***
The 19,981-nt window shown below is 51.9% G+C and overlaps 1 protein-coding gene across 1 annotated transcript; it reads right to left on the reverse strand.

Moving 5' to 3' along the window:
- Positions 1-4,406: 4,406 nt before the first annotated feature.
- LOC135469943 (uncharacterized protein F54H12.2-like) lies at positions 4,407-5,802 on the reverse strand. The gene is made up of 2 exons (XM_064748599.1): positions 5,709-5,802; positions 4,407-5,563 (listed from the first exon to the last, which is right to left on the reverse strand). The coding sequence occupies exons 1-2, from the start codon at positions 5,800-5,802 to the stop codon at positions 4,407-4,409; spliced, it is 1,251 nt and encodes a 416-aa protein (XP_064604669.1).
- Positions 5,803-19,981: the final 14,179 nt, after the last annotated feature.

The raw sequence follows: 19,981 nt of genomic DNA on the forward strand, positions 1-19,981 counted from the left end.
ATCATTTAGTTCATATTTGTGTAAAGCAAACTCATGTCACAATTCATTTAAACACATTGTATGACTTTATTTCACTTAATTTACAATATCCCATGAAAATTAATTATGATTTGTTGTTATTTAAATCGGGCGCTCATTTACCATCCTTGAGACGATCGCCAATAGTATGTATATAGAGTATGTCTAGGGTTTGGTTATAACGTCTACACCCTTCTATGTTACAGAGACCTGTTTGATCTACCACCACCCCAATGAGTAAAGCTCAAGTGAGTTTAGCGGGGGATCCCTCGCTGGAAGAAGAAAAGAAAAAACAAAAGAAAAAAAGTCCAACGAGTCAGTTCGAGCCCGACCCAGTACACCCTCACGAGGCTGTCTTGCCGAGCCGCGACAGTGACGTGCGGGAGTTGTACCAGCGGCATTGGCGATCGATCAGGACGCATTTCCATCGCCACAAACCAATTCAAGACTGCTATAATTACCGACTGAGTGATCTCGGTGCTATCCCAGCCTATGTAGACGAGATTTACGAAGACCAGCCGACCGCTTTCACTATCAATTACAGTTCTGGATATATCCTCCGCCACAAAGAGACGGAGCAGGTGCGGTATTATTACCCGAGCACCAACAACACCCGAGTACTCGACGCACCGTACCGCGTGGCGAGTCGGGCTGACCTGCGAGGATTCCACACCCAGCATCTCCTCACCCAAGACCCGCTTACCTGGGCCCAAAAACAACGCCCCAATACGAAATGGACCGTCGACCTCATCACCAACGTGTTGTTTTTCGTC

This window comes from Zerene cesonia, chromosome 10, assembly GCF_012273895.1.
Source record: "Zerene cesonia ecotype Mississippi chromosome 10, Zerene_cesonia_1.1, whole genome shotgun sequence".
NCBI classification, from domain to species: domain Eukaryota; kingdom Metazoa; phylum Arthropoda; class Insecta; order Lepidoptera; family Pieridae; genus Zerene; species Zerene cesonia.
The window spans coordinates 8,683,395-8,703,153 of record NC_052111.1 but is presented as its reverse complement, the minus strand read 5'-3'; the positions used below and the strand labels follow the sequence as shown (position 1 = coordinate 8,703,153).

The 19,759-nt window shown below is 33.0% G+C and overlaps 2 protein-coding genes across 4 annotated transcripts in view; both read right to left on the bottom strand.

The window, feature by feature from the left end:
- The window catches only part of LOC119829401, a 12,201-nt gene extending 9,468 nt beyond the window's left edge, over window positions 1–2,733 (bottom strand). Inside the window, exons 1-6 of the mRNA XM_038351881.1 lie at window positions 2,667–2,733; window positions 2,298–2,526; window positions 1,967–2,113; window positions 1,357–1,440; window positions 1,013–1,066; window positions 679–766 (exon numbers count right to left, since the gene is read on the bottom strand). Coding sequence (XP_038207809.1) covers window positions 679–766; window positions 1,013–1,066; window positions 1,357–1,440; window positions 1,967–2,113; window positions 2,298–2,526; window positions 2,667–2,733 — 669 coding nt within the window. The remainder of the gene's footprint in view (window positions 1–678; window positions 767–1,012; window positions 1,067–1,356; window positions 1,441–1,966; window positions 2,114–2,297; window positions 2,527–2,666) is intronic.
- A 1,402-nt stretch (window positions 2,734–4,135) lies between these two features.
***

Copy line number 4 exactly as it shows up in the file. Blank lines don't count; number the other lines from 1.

- LOC135469943 (uncharacterized protein F54H12.2-like) lies at positions 4,407-5,802 on the reverse strand. The gene is made up of 2 exons (XM_064748599.1): positions 5,709-5,802; positions 4,407-5,563 (listed from the first exon to the last, which is right to left on the reverse strand). The coding sequence occupies exons 1-2, from the start codon at positions 5,800-5,802 to the stop codon at positions 4,407-4,409; spliced, it is 1,251 nt and encodes a 416-aa protein (XP_064604669.1).